Wednesday, 22 June 2011

AHRC and the Big Society: An appeal for a big push

You might have been following my intermittent reports on the campaign to get the AHRC to drop its repeated mention of 'The Big Society' (a vacuous notion dreamt up by David Cameron as a smoke screen for the Tories' final assault on the 1945 settlement).  If not, you can find them via the blogging labels 'AHRC' and 'The Big Society'. The real bottom-line, though, is not party-political, as has been made clear from the start.  The same problems would have attended the AHRC's adoption of 'The Third Way' or any of New Labour's equally vapid slogans. 

To recap: initially, this blew up as a result of a claim in an article in The Observer that the AHRC had been forced by government to accede to prioritising research on the Big Society in return for a certain exemption from The Cuts.  Prominent historians, notably professor Peter Mandler (Cambridge) and Colin Jones, the president of the RHS, weighed in against this.  The AHRC issued a fairly unconvincing and grammatically dubious 'refutation' (sic) of this claim, whereupon the suspicion emerged pretty quickly (largely on the basis of the AHRC's own statements) that what had actually happened was that the AHRC had shifted and renamed its priorities to include The Big Society itself, presumably to make itself less susceptible to the cuts.  Which of these versions of events is the accurate one has not, to my knowledge, ever been definitively established.

Be that as it may, the phrase 'The Big Society' remains in the AHRC's delivery plan, producing a petition with thousands of signatures, and an open letter supported by over 30 learned societies (not, at that point at least, including the Royal Historical Society).  I have not been able to find out whether the RHS' stance has changed.  A current statement by the Society simply says it maintains a 'watching brief', by which phrase I understand 'sitting on the fence until it is clear which way it ought to jump 'for the good of history': a prize example, if true, if the dynamics of HE politics, as I have discussed before.  Never mind.  Whatever the RHS' position, Peter Mandler, to his credit, has continued to snap around Rick Rylance's (the Head of the AHRC) heels, like a little cultural historical terrier, and Rylance and the head of the BA have not managed to issue any sort of convincing response, either to that or to the campaign mentioned above, spearheaded by philosophers James Ladyman and Thom Brooks.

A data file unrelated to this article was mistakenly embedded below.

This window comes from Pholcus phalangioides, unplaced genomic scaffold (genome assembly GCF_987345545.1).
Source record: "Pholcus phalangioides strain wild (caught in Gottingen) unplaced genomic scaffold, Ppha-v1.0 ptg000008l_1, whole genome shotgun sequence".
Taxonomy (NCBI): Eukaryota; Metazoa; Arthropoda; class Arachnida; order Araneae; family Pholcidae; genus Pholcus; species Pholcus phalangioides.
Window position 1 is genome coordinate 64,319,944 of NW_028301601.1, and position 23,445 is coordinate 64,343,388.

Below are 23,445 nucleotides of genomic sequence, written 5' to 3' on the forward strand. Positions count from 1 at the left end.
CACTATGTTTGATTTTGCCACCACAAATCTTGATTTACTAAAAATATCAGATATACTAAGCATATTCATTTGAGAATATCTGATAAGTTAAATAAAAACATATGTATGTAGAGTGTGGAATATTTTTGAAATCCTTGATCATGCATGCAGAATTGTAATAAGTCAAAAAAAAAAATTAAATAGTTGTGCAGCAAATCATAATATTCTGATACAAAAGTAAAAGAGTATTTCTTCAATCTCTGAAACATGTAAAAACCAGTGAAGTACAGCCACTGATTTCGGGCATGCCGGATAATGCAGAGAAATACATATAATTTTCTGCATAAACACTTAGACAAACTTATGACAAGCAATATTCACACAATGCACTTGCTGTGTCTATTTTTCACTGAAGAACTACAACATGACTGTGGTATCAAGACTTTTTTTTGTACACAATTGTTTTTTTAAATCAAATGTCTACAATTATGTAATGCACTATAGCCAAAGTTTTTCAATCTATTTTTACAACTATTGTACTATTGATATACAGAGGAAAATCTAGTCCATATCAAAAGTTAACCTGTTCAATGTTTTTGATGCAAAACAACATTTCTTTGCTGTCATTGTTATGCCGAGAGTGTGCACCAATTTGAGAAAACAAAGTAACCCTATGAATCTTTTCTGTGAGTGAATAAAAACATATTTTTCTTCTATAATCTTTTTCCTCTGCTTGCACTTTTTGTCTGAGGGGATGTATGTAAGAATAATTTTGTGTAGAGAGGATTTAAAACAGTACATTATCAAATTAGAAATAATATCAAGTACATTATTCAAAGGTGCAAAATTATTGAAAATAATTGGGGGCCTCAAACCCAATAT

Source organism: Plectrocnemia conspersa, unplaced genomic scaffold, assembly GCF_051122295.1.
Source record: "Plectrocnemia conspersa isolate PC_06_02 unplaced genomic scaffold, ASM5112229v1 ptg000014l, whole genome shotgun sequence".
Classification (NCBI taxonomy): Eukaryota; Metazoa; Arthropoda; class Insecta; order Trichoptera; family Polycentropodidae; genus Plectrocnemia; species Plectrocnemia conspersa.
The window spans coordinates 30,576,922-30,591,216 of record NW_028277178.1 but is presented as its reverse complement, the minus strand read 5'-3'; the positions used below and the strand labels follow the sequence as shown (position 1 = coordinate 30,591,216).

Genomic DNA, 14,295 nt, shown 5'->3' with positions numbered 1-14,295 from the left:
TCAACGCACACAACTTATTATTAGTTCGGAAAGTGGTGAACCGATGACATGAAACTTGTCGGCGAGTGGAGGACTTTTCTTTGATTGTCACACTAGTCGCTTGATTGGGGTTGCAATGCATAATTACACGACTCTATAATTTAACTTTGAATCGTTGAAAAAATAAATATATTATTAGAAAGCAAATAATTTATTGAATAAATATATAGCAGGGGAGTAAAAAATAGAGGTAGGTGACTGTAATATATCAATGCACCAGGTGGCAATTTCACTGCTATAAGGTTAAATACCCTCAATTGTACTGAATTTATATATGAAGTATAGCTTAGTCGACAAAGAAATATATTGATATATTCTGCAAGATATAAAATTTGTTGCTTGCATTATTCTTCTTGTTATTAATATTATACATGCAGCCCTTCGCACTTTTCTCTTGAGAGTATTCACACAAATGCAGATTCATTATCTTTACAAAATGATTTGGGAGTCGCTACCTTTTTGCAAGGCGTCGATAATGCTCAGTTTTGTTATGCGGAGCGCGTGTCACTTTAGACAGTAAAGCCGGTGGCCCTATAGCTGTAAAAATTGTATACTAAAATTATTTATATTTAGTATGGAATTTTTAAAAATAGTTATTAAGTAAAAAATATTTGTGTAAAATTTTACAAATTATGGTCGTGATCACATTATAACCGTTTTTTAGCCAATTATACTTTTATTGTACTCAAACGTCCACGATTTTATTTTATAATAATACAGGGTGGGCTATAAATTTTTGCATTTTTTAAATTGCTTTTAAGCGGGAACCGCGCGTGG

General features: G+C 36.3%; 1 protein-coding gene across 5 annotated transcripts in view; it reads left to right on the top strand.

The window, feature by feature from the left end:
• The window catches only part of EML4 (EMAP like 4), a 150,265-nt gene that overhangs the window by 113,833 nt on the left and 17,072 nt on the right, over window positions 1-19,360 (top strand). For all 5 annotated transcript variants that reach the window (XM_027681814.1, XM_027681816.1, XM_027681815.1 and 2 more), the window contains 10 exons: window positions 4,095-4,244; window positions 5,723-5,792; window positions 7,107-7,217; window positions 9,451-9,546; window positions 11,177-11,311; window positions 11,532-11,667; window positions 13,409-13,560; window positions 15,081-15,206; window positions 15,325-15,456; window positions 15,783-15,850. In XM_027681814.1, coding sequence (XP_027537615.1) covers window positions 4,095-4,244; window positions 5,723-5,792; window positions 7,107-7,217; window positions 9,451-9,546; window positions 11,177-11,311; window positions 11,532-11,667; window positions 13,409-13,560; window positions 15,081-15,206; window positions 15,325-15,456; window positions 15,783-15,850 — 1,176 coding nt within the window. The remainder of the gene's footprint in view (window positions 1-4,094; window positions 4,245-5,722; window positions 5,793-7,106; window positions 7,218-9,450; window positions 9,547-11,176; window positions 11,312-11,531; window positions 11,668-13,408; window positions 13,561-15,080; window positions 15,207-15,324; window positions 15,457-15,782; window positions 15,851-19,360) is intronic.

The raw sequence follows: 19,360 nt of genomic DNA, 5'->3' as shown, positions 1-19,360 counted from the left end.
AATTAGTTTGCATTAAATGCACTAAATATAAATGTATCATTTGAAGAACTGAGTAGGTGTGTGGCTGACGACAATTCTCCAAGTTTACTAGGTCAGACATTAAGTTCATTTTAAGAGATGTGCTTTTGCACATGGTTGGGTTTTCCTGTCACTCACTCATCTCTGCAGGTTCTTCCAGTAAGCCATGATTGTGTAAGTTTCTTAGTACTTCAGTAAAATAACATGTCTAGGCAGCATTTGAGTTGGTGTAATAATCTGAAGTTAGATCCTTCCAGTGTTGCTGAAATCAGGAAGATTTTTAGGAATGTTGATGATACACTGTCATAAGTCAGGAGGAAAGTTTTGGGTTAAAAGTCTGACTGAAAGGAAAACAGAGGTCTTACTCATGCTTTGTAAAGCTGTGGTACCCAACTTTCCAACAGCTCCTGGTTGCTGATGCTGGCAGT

To me, it seemed that by sitting tight, Rylance was going to weather this storm.  However, the tempo has changed, with Labour's shadow education minister, Gareth Thomas, weighing in, and doubts having been expressed by David Willetts himself (here, as a piece in the Higher suggested, the recent vote of no confidence in Willetts, rather than his policies, might turn out to be counter-productive).

Now, on Thom Brooks' blog, which I have recommended before, I read the following extracts from an article in the Guardian:
"[. . .] Rylance agreed with critics that the big society was "a government policy" but said that it included "a range of activities" from health to the arts which left room for many different projects and angles for research.

"People have said this is about promoting the big society. It is categorically not about that. It is indicating an area of research which will fund individuals who may well come up and be critical of it. We don't forecast outcomes of these things," Rylance said.

However Rylance said that removing all six references to the big society from the AHRC's strategy would have to involve a renegotiation with government."

It might be that, like mine, your eyebrows were immediately raised by the last statement.  If, as has been maintained all along, the AHRC weren't brow-beaten into including a priority on The Big Society, why should the term's removal require 'renegotiation' with the government?  Or, at least, why should any such 'renegotiation' be problematic?

Rylance might be on the ropes, which would make it timely to launch a big push to put an end to this once and for all.  With that in mind, I reproduce, with permission, an e-mail by Thom Brooks and urge all British historians to support these efforts according to their position vis-a-vis the AHRC.  It'd also be nice if the RHS would abandon its 'watching brief' and make a formal, public statement against the AHRC's adoption of party political slogans.  Thanks.